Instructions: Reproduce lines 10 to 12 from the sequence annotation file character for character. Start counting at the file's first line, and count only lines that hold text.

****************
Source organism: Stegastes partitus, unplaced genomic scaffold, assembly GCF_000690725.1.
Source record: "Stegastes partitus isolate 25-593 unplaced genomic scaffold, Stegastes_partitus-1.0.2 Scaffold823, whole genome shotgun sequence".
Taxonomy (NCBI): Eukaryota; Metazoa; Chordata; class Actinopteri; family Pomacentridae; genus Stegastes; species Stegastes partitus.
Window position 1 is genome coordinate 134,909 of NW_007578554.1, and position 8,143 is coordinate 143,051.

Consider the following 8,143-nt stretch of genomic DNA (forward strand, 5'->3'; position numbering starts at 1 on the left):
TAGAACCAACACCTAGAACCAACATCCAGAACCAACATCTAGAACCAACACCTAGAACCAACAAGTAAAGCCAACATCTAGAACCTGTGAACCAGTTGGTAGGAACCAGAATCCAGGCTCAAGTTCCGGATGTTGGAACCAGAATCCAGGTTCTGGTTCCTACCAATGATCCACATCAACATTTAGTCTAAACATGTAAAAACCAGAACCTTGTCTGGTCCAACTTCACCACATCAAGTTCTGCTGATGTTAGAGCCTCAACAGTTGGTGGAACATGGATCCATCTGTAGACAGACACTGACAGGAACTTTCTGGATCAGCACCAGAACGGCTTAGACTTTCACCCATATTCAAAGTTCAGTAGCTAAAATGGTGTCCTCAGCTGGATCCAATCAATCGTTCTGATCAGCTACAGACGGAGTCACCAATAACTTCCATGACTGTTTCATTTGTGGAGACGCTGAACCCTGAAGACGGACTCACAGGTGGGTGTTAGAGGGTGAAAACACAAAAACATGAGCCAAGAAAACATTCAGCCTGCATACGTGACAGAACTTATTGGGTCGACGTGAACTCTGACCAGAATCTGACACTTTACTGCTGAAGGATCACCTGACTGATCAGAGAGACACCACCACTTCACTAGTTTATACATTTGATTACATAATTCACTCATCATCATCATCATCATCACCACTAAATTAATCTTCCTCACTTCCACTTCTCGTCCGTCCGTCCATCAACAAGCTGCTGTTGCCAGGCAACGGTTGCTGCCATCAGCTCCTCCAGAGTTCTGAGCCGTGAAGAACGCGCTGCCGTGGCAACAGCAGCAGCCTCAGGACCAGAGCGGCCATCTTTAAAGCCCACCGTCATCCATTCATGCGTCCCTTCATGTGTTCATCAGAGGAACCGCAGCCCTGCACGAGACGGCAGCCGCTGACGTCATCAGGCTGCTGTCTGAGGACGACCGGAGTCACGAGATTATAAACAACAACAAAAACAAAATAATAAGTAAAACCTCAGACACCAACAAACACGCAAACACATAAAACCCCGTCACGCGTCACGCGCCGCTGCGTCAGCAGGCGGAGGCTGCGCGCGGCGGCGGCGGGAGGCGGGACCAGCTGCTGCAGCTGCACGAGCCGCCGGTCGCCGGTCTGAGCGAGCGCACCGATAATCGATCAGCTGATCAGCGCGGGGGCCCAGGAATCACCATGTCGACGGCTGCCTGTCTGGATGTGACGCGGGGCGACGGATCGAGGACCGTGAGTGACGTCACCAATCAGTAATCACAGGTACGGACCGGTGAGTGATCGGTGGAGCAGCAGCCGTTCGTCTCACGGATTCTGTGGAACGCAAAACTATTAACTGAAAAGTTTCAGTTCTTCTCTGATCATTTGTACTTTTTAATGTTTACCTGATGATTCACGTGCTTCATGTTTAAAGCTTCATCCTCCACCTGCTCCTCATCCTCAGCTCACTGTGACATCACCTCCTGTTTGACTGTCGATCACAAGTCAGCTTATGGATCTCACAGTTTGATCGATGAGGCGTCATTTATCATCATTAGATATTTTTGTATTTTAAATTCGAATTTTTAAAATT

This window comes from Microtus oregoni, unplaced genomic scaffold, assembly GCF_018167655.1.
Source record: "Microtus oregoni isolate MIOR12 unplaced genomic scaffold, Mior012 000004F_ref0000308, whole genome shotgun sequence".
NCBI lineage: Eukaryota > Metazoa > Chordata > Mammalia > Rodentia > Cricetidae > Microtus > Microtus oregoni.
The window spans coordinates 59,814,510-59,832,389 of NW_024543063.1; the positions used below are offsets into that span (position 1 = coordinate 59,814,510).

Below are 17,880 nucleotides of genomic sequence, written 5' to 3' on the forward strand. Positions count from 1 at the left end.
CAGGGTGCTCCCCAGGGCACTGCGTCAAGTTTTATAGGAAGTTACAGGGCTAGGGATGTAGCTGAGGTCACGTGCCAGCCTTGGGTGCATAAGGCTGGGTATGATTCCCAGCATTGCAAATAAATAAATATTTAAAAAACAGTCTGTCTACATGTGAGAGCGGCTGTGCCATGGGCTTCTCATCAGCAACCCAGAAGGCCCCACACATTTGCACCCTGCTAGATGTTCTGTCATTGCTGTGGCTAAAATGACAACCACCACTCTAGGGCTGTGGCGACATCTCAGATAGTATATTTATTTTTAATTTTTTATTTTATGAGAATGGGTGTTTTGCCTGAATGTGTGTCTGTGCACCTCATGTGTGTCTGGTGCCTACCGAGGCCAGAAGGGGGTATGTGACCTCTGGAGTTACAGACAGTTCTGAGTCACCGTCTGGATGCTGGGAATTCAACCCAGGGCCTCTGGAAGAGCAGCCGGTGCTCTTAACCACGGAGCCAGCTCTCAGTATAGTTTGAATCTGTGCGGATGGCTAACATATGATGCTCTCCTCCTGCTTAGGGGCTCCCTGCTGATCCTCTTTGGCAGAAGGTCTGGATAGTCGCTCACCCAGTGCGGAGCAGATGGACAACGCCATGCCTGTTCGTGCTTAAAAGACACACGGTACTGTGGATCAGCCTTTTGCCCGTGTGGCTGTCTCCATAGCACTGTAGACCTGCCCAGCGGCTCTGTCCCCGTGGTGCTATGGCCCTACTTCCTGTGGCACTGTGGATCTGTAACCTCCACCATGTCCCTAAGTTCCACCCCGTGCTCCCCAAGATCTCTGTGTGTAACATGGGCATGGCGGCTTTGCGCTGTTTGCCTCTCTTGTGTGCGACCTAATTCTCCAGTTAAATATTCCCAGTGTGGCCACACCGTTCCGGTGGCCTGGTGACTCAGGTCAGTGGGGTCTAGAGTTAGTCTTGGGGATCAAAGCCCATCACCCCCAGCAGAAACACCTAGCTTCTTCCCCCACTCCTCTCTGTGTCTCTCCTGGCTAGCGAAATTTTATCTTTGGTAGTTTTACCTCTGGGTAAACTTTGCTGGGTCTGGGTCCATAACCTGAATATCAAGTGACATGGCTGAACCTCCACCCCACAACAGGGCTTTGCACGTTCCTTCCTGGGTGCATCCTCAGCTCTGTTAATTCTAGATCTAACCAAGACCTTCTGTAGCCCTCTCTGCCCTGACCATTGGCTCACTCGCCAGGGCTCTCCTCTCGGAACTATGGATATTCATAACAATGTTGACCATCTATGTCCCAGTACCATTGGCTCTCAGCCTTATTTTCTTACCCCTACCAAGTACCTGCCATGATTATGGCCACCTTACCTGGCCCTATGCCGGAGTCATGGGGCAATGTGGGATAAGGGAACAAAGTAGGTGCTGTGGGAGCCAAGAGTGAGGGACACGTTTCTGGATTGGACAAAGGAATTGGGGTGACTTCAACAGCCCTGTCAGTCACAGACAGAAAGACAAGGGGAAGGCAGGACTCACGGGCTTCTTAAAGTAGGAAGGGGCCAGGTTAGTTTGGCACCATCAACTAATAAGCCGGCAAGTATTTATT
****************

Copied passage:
The window spans coordinates 59,814,510-59,832,389 of NW_024543063.1; the positions used below are offsets into that span (position 1 = coordinate 59,814,510).

Below are 17,880 nucleotides of genomic sequence, written 5' to 3' on the forward strand. Positions count from 1 at the left end.
CAGGGTGCTCCCCAGGGCACTGCGTCAAGTTTTATAGGAAGTTACAGGGCTAGGGATGTAGCTGAGGTCACGTGCCAGCCTTGGGTGCATAAGGCTGGGTATGATTCCCAGCATTGCAAATAAATAAATATTTAAAAAACAGTCTGTCTACATGTGAGAGCGGCTGTGCCATGGGCTTCTCATCAGCAACCCAGAAGGCCCCACACATTTGCACCCTGCTAGATGTTCTGTCATTGCTGTGGCTAAAATGACAACCACCACTCTAGGGCTGTGGCGACATCTCAGATAGTATATTTATTTTTAATTTTTTATTTTATGAGAATGGGTGTTTTGCCTGAATGTGTGTCTGTGCACCTCATGTGTGTCTGGTGCCTACCGAGGCCAGAAGGGGGTATGTGACCTCTGGAGTTACAGACAGTTCTGAGTCACCGTCTGGATGCTGGGAATTCAACCCAGGGCCTCTGGAAGAGCAGCCGGTGCTCTTAACCACGGAGCCAGCTCTCAGTATAGTTTGAATCTGTGCGGATGGCTAACATATGATGCTCTCCTCCTGCTTAGGGGCTCCCTGCTGATCCTCTTTGGCAGAAGGTCTGGATAGTCGCTCACCCAGTGCGGAGCAGATGGACAACGCCATGCCTGTTCGTGCTTAAAAGACACACGGTACTGTGGATCAGCCTTTTGCCCGTGTGGCTGTCTCCATAGCACTGTAGACCTGCCCAGCGGCTCTGTCCCCGTGGTGCTATGGCCCTACTTCCTGTGGCACTGTGGATCTGTAACCTCCACCATGTCCCTAAGTTCCACCCCGTGCTCCCCAAGATCTCTGTGTGTAACATGGGCATGGCGGCTTTGCGCTGTTTGCCTCTCTTGTGTGCGACCTAATTCTCCAGTTAAATATTCCCAGTGTGGCCACACCGTTCCGGTGGCCTGGTGACTCAGGTCAGTGGGGTCTAGAGTTAGTCTTGGGGATCAAAGCCCATCACCCCCAGCAGAAACACCTAGCTTCTTCCCCCACTCCTCTCTGTGTCTCTCCTGGCTAGCGAAATTTTATCTTTGGTAGTTTTACCTCTGGGTAAACTTTGCTGGGTCTGGGTCCATAACCTGAATATCAAGTGACATGGCTGAACCTCCACCCCACAACAGGGCTTTGCACGTTCCTTCCTGGGTGCATCCTCAGCTCTGTTAATTCTAGATCTAACCAAGACCTTCTGTAGCCCTCTCTGCCCTGACCATTGGCTCACTCGCCAGGGCTCTCCTCTCGGAACTATGGATATTCATAACAATGTTGACCATCTATGTCCCAGTACCATTGGCTCTCAGCCTTATTTTCTTACCCCTACCAAGTACCTGCCATGATTATGGCCACCTTACCTGGCCCTATGCCGGAGTCATGGGGCAATGTGGGATAAGGGAACAAAGTAGGTGCTGTGGGAGCCAAGAGTGAGGGACACGTTTCTGGATTGGACAAAGGAATTGGGGTGACTTCAACAGCCCTGTCAGTCACAGACAGAAAGACAAGGGGAAGGCAGGACTCACGGGCTTCTTAAAGTAGGAAGGGGCCAGGTTAGTTTGGCACCATCAACTAATAAGCCGGCAAGTATTTATT